Pergament’s ‘The Jewish Song’: A Holocaust Memorial

January 27, 2015 Updated: January 27, 2015

The reissue on CD of Moses Pergament’s “The Jewish Song” (“Den Judiska Sangen”) on Caprice brings to light a work that has musical and historical significance. It is a cry of pain in the aftermath of the Holocaust and is unfortunately still timely with the rising anti-Semitism in Europe, including the Scandinavian countries.

Composed in 1944, near the end of World War II, the large-scale composition (for soloists, choir, and orchestra) is described by its composer in a statement contained in the liner notes as a “choral symphony.”

Moses Pergament (1893–1977) was born to a Jewish family in Finland. At the time his Lithuanian father settled there, the country didn’t allow Jewish immigration. An exception was given for those who served in the czar’s army in Finland.

Pergament grew up speaking Yiddish and Swedish. He studied music in St. Petersburg and settled in Sweden in 1915, where he continued to compose but became known primarily as a music critic and journalist. He was not elected to the Association of Swedish Composers until 1945, supposedly because, as a Jew from Finland, he was not considered Swedish enough.

This 1974 recording is the only one ever made of “The Jewish Song.” James DePreist (1936–2013) conducted the Royal Stockholm Philharmonic Choir with soprano Birgit Nordin and tenor Sven-Olof Eliasson.

The work is set to poems by Ragnar Josephson (1891–1966), who was not only a poet but also an art historian and theater director.

In the Prelude (titled “In Memoriam”), the chorus sings that the work is to commemorate the six million Jews murdered by the Nazis. The other 12 sections are poems from Josephson’s two collections: “The Chain” (1912) and “Jewish Poems” (1916).

The title track, sung by the tenor with orchestral accompaniment, speaks of the pain caused by the Diaspora. The stanzas that follow are from “Ariel” (a Biblical name for Jerusalem). The men face the threat from the Syrian forces while women’s voices sing of hope.

The soprano’s voice comes in, along with the choir, on “Spring Night in Ajalon” in which a woman named Zilla leaves her parents forever to become the bride of an enemy. “The Well in Heshbon,” dug by the Jews in the desert, provides relief even in the face of death.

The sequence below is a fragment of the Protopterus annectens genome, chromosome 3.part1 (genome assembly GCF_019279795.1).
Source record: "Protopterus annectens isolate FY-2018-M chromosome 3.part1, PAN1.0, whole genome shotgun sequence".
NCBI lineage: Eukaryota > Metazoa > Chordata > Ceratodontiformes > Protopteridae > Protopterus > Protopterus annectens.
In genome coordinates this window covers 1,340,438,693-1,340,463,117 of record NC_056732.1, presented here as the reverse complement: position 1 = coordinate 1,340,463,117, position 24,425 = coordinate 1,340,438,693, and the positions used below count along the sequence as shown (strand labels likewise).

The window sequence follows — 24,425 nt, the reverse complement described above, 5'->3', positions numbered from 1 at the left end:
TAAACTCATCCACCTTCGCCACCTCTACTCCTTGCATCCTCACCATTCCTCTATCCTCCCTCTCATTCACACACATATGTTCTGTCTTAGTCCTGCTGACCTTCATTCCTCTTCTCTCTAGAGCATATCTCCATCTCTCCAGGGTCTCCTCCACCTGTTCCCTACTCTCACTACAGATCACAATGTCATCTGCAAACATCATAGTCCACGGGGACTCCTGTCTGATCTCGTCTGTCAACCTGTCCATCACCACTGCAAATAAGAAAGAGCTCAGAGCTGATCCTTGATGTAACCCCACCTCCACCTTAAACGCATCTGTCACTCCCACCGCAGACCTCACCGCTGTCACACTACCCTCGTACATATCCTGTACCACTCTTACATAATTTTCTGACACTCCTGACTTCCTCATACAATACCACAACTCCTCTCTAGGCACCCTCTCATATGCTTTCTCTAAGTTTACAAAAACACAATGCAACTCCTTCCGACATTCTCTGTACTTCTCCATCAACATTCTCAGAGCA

“In the Enemy Camp” (sung by the soprano and choir with the orchestra) defiantly accepts all torments, only asking that the singer suffer with her own people. “Prayer for a Gentle Heart” expresses the longing for peace. An interlude sarcastically quotes from “Deutschland über Alles.”

“The Reviled Word” (by the tenor and orchestra) evokes the murdered generations and the tears of men and women in exile. “Prayer for the Approaching Sabbath” starts with the suffering of the Jewish people and ends with the jewel and the crown of Sabbath. The work ends with a soothing expression of thanks to the Lord for the guiding star and the sun.

The performance is deeply moving, with stellar work by the orchestra, choir, and soloists. “The Jewish Song” has been compared to Mahler’s “Song of the Earth.” It also bears a resemblance to Dmitri Shostakovich’s Symphony No. 13 in B flat minor (“Babi Yar”), another musical reminder of Nazi atrocities.

The CD booklet contains translations of the texts along with an essay by Lars Silen about the piece and the composer. There is also a note by Pergament, who states that the work is intended to express “an infinite feeling of belonging, even in the midst of great suffering.”

The recording is also a testament to James DePreist, one of the first African-American conductors to have an international career. He was the nephew of the eminent contralto Marian Anderson. DePreist overcame the disability of polio, which he contracted in his 20s. In addition to conducting, he published two books of poetry and received numerous honors, including the National Medal of Arts.

Barry Bassis has been a music, theater, and travel writer for over a decade for various publications.